We are what we think.
- 05/26/2015 02:23 AM
Interviews with Apologetics Difference Makers
Over the lifetime of my former podcast, Straight Thinking, I had the opportunity to interview a plethora of scholars and scientists. Topics of discussion included science-faith issues, Christian apologetics and theology, and Islam. Below is a partial list of the … Continue reading
- 05/19/2015 01:46 PM
Review of “A.D. The Bible Continues”
Sunday nights have become much more exciting in my home as my family has been following the adventures of the apostles and the early church. Based on the resurrection account of the Gospel of John and the book of Acts, … Continue reading
- 05/12/2015 02:17 AM
Reflections on Prayer (Part 2)
Today RTB editor Maureen Moser and I conclude a discussion on prayer. (See part 1 here.) **** C. S. Lewis is credited with saying, “I don’t pray to change God’s mind; I pray to change my mind.” What would you … Continue reading
- 05/05/2015 02:17 AM
Reflections on Prayer (Part 1)
Prayer is an essential part of both the private Christian life and the church’s corporate worship. In this interview series, RTB editor Maureen Moser and I discuss the ins and outs of prayer. **** How does Scripture define prayer? I … Continue reading
- 04/28/2015 02:34 AM
How Christianity Shaped Western Civilization
Today’s guest article was written by Dr. Andrew Stebbins. If someone asked you to name the single most important influence in the formation of Western civilization, would Christianity come to mind? In the current cultural climate, Christianity’s positive contribution toward … Continue reading
- 04/21/2015 02:56 AM
What Is Biblical Inerrancy? (Part 2)
Last week, we discussed the definition of biblical inerrancy and how this important doctrine works in areas of apparent disagreement between science and Scripture. Here, RTB editor Maureen Moser and I talk about rigidity and flexibility in inerrancy. **** I … Continue reading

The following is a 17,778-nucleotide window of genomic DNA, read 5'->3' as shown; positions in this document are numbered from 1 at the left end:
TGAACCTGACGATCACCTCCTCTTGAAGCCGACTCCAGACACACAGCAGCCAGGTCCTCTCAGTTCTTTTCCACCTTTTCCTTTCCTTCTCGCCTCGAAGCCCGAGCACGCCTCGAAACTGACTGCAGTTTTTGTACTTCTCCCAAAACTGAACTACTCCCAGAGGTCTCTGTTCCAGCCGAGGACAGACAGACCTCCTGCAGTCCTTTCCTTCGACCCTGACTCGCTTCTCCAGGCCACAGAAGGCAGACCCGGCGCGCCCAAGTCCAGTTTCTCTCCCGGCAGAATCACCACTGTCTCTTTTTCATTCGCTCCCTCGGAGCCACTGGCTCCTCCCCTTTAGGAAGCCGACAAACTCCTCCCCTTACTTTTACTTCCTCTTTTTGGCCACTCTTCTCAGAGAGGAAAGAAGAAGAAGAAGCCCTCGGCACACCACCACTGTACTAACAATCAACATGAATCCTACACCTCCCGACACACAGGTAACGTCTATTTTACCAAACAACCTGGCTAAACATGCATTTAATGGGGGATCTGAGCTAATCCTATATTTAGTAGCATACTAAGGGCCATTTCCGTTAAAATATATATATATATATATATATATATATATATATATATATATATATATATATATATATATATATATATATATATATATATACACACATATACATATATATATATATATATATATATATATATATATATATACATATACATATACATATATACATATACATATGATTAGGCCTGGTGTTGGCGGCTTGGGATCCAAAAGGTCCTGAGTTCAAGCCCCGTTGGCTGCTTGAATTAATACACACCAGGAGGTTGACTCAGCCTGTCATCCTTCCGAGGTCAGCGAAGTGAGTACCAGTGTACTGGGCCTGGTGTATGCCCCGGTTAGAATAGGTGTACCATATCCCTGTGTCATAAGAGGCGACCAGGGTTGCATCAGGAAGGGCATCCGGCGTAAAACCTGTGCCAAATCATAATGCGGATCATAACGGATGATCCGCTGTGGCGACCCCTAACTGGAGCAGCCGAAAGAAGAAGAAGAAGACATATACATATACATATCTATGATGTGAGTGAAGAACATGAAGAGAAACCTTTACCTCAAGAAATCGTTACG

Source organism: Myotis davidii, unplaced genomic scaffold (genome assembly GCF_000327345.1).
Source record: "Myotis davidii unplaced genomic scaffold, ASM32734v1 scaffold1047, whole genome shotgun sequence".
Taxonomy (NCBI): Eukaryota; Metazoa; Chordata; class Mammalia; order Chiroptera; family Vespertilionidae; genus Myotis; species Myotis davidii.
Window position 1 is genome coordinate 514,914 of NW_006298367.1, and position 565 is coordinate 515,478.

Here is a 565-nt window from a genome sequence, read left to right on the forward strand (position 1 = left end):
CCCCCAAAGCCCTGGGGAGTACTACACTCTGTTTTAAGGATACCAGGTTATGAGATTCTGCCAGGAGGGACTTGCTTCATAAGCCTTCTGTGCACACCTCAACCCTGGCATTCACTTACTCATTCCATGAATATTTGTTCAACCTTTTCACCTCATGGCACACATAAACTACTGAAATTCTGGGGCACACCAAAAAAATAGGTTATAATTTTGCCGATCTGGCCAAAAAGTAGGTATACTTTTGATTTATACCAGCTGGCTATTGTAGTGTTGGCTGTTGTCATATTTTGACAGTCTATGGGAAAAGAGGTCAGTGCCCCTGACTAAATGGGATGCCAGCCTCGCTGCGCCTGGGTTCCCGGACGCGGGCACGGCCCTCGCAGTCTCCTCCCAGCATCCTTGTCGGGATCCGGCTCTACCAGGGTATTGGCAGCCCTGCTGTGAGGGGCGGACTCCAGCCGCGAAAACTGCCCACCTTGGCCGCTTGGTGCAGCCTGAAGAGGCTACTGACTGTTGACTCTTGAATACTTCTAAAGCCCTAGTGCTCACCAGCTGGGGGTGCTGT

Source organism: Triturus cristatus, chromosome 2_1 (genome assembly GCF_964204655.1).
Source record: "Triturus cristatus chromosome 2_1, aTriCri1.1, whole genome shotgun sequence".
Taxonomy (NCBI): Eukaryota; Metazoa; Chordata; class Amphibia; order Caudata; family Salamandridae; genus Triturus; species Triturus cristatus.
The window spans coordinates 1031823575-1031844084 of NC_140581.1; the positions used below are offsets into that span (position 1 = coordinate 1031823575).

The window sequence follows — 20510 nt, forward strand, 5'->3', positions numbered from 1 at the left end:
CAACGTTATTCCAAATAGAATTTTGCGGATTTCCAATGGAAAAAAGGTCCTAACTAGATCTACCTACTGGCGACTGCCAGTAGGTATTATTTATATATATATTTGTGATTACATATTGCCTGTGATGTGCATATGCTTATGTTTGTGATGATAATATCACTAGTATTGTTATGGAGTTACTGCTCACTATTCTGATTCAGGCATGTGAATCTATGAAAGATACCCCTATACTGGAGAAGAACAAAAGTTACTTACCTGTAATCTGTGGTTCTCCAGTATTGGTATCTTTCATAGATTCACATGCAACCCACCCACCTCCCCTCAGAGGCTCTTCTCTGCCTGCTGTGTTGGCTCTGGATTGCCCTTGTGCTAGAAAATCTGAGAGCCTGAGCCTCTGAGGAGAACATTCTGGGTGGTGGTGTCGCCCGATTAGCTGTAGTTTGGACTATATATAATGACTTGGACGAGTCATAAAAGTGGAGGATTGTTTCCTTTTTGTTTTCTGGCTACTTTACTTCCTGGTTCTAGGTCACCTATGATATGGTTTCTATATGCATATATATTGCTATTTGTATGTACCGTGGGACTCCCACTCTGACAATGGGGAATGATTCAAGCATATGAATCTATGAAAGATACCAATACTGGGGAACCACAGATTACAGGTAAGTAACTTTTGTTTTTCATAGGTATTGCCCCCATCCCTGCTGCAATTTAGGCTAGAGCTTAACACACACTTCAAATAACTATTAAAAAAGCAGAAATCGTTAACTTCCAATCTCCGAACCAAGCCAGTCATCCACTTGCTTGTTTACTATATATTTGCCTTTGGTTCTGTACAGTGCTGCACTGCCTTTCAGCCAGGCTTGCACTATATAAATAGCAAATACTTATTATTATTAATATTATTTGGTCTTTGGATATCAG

- 04/14/2015 02:11 AM
What Is Biblical Inerrancy? (Part 1)
Last month, I discussed canonicity and how we got the Protestant Bible (see part 1, part 2, and part 3). This week, RTB editor Maureen Moser rejoins me for a conversation about biblical inerrancy—a topic of much debate and importance … Continue reading
- 04/07/2015 02:12 AM
World Religions: The Buddha and the Christ
Among the world’s great religious leaders, only two had such a profound impact that contemporaries inquired as to the very nature of their being.1 People wondered whether Siddhartha Gautama (the Buddha) and Jesus of Nazareth (the Christ) were more than … Continue reading
- 03/31/2015 05:56 PM
God Incarnate: Jesus Christ’s Unique Identity
There’s no denying that Jesus Christ ranks high among the most controversial figures in human history. Orthodox Christians believe that Jesus Christ is both true God (the second Person of the Trinity) and true man (the Incarnate Son of God). … Continue reading
- 03/24/2015 02:27 AM
The Resurrection: Christianity’s Most Dangerous Idea
Originally published in Reasons to Believe’s ezine, New Reasons to Believe, vol. 2, no. 3 (2010) “Who said anything about safe? ’Course he isn’t safe. But he’s good. He’s the King, I tell you.”1 This line—from my favorite book in … Continue reading
Last Modified December 22, 2005